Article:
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Guest Review: Vagablonde on Kreayshawn

To be perfectly honest, when I first saw East Oakland rapper Kreayshawn’s (pronounced “creation”) new video “Gucci Gucci,” I was crushed. Knowing the rap game had yet to see a white female rapper (sorry, Ke$ha), I hoped this was a gap I could fill— achieving fame not through talent, but instead for being the first to capitalize on an untouched sub-genre.

Then I saw “Gucci Gucci.” With her Jeff Koons-esque hot pink balloon headband, considerable swagger, massive Chicago Blackhawks chain, and numerous references to swisher blunts and “basic bitches,” Kreayshawn proves herself as the trail blazing, emphasis on the blazing, anglo-feme rapper  I hoped to become. Her lyrics are funny and clever, yet she doesn’t take herself too seriously: “bitch you ain’t no Barbie/ I see you work at Arby’s/ number 2, super size, hurry up I’m starving.”

Her badass, semi-androgynous aesthetic is equally admirable; rather than adopting the uber-sexualized look that defines so many female musicians, Kreayshawn rocks oversized M.I.A. sweatshirts, fitted hats, and tattooed knuckles. This break with traditional gender notions extends to her attitude. When asked in an interview “what makes a bitch real?” she responds: “Can’t have no quiet bitches on the team.”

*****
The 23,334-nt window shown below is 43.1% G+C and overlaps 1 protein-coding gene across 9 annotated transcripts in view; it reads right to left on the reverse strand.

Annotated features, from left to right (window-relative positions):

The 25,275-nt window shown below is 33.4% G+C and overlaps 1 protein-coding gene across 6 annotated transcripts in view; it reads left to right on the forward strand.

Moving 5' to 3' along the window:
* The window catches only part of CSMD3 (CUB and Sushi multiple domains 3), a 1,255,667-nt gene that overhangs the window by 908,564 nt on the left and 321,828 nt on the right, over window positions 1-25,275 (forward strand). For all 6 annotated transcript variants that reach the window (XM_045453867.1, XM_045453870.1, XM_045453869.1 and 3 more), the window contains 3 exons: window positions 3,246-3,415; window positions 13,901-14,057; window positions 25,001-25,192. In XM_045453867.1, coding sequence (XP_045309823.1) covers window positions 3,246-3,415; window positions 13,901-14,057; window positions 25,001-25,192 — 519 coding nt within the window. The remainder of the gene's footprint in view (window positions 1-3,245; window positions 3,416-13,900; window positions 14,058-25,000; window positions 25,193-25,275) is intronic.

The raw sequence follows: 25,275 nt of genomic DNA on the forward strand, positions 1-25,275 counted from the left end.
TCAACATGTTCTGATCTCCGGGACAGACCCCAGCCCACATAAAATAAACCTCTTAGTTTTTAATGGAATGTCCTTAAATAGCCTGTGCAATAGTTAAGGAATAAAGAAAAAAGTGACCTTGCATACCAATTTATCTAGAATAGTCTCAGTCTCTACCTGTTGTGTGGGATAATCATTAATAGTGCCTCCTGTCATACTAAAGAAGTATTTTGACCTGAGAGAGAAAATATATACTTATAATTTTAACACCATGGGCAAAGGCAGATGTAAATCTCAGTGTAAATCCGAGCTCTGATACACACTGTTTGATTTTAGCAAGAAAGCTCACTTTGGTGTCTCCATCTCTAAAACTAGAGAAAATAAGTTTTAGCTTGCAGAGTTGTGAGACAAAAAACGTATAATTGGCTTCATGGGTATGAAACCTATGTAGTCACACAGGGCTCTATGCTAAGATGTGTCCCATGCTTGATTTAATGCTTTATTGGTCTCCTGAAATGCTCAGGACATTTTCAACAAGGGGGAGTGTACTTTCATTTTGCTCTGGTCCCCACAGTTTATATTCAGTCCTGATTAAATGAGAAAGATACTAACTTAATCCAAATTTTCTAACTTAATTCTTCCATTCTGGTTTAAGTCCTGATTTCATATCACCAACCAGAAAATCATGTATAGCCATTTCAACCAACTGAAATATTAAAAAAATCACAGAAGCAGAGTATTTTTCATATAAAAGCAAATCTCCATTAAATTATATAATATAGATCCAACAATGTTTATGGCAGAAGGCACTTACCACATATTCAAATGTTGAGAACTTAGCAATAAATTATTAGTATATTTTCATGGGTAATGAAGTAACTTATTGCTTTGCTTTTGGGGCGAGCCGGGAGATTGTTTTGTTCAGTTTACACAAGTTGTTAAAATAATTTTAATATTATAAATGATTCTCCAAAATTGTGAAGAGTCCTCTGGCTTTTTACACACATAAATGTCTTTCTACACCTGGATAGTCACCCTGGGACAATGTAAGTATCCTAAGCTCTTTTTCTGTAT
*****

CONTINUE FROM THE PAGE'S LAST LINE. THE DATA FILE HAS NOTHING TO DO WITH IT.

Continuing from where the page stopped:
Finally cementing my sheer admiration – Kraeyshawn claims her biggest influence as Hype Williams, particularly for the videos he made for Missy Elliott in the ‘90s. Seriously, it’s like she took the words from my mouth. Kreayshawn stole my thunder.

That being said, I have no musical background. Kreayshawn, on the other hand, wrote her first song at age 5, which she performed with her mother’s punk-surf band, The Trash Women. By age 10, she and a friend from the neighborhood were writing and recording complete mix-tapes and crafting their own beats. Kreayshawn’s artistic pursuits are widespread—in addition to rapping, she also enjoys cinematography (for which she briefly attended UC Berkeley film school) and drawing. “I’m hella creative,” she boasts, showcasing that Bay Area lingo.

Yet despite her strong ties to the Bay—she’s lived in San Francisco for 10 years and Oakland for another decade—Kreayshawn considers herself “from another planet,” and it shows in her work, which oozes eccentricity. As is likely clear at this point, I have serious faith in this bitch. Since I began writing this review, Kreayshawn has received recognition from Pitchfork, the Guardian, and GQ. The wheels of the hype machine are spinning, kids, and I sincerely hope that Kreayshawn lives up to it. And if not, let’s hope everyone forgets this little video, and clears the way for your girl to be the first white female rapper in the game.